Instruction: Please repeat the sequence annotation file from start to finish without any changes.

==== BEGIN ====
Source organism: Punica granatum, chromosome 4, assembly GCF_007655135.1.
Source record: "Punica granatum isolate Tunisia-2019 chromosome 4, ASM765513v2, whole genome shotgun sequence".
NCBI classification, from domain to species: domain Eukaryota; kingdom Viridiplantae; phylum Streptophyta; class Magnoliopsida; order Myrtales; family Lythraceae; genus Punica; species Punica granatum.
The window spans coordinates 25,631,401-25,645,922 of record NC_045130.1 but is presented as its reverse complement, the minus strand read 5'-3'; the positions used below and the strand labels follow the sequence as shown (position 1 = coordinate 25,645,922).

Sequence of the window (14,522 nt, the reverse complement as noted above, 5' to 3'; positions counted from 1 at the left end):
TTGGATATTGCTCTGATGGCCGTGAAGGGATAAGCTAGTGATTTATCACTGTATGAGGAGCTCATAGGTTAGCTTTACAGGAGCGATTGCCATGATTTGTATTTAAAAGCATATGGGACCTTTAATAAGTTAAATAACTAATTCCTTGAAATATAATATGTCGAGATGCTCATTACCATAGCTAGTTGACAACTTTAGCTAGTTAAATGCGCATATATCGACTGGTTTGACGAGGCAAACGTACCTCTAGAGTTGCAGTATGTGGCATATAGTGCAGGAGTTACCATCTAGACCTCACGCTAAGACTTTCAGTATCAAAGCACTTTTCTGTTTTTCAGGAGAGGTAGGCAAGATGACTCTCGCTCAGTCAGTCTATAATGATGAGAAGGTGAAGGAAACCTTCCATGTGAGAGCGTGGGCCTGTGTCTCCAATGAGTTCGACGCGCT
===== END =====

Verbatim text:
Source organism: Punica granatum, chromosome 4, assembly GCF_007655135.1.
Source record: "Punica granatum isolate Tunisia-2019 chromosome 4, ASM765513v2, whole genome shotgun sequence".
NCBI classification, from domain to species: domain Eukaryota; kingdom Viridiplantae; phylum Streptophyta; class Magnoliopsida; order Myrtales; family Lythraceae; genus Punica; species Punica granatum.
The window spans coordinates 25,631,401-25,645,922 of record NC_045130.1 but is presented as its reverse complement, the minus strand read 5'-3'; the positions used below and the strand labels follow the sequence as shown (position 1 = coordinate 25,645,922).

Sequence of the window (14,522 nt, the reverse complement as noted above, 5' to 3'; positions counted from 1 at the left end):
TTGGATATTGCTCTGATGGCCGTGAAGGGATAAGCTAGTGATTTATCACTGTATGAGGAGCTCATAGGTTAGCTTTACAGGAGCGATTGCCATGATTTGTATTTAAAAGCATATGGGACCTTTAATAAGTTAAATAACTAATTCCTTGAAATATAATATGTCGAGATGCTCATTACCATAGCTAGTTGACAACTTTAGCTAGTTAAATGCGCATATATCGACTGGTTTGACGAGGCAAACGTACCTCTAGAGTTGCAGTATGTGGCATATAGTGCAGGAGTTACCATCTAGACCTCACGCTAAGACTTTCAGTATCAAAGCACTTTTCTGTTTTTCAGGAGAGGTAGGCAAGATGACTCTCGCTCAGTCAGTCTATAATGATGAGAAGGTGAAGGAAACCTTCCATGTGAGAGCGTGGGCCTGTGTCTCCAATGAGTTCGACGCGCT